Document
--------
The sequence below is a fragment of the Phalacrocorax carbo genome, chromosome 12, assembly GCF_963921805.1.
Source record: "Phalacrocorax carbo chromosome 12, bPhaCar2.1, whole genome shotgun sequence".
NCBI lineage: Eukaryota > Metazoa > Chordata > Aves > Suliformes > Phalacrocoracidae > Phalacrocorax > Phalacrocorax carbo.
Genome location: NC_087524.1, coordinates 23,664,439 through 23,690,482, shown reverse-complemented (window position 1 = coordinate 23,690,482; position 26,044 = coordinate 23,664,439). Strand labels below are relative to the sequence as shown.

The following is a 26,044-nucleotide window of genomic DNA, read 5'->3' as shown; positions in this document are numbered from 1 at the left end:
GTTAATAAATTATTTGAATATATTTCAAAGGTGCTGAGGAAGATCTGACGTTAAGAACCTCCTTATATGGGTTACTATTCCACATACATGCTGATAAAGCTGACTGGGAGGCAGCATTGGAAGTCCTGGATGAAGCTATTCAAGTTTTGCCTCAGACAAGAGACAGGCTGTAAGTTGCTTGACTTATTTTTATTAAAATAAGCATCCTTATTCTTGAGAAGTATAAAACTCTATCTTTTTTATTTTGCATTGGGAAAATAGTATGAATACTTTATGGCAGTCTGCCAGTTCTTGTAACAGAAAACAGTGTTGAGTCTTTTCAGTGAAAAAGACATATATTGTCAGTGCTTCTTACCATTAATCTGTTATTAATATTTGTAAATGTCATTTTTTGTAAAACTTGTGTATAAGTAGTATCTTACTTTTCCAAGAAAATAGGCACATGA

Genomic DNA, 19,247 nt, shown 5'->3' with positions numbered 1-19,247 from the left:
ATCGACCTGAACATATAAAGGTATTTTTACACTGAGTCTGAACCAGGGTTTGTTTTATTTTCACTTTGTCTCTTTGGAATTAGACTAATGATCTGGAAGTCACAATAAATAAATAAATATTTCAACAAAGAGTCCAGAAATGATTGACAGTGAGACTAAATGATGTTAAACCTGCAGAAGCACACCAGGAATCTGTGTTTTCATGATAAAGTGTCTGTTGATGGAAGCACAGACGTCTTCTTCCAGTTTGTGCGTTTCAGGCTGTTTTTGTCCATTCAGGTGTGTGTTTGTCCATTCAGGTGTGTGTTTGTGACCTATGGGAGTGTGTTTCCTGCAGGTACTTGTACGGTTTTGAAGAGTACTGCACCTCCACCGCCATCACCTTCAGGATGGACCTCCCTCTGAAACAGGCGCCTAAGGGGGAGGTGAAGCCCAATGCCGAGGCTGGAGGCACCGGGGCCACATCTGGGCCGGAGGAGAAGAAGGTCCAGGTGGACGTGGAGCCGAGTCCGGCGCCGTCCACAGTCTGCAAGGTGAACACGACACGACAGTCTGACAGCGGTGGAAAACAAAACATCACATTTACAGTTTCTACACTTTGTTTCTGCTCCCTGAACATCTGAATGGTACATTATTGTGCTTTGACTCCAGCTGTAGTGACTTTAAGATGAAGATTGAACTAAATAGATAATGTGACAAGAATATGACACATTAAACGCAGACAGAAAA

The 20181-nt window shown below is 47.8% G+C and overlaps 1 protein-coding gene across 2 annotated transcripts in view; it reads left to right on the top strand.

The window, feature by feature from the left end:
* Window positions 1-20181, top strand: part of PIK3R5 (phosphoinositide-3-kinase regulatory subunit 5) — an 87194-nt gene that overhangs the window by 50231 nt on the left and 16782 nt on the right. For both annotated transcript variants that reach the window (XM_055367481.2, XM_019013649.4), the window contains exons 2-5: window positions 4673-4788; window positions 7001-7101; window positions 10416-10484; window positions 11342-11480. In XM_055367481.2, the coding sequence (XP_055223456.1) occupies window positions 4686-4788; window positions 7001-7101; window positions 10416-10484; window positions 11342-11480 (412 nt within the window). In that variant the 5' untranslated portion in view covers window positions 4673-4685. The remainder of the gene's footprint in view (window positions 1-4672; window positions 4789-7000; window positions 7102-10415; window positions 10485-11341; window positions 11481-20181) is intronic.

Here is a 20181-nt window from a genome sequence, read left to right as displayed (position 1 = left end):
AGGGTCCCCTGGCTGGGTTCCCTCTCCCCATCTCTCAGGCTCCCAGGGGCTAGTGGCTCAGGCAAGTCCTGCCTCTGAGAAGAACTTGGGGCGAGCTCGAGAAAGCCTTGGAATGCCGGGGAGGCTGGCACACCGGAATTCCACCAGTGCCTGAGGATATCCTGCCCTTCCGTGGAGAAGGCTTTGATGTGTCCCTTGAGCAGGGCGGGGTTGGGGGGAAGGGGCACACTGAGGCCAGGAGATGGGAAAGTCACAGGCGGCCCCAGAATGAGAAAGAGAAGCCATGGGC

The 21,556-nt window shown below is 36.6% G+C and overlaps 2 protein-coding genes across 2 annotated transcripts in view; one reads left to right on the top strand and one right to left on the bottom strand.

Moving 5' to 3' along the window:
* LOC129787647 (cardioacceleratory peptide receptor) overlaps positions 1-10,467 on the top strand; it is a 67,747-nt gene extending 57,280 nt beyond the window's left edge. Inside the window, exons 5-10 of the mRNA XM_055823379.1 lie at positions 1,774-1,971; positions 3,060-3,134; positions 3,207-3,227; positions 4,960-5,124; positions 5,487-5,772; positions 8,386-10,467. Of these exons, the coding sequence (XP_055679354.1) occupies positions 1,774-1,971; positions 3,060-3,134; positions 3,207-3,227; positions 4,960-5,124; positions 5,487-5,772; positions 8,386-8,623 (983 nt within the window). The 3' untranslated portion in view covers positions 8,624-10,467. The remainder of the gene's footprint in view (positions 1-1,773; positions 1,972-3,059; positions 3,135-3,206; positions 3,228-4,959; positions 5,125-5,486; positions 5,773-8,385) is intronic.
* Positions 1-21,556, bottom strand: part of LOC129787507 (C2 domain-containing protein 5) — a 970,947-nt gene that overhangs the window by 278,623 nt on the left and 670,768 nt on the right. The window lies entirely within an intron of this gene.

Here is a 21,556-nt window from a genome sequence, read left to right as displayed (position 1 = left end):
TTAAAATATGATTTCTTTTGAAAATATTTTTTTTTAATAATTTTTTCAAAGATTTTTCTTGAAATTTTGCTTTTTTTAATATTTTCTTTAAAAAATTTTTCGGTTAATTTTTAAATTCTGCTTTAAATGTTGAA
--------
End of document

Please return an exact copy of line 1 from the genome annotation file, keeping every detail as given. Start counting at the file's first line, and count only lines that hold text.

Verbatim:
The sequence below is a fragment of the Phalacrocorax carbo genome, chromosome 12, assembly GCF_963921805.1.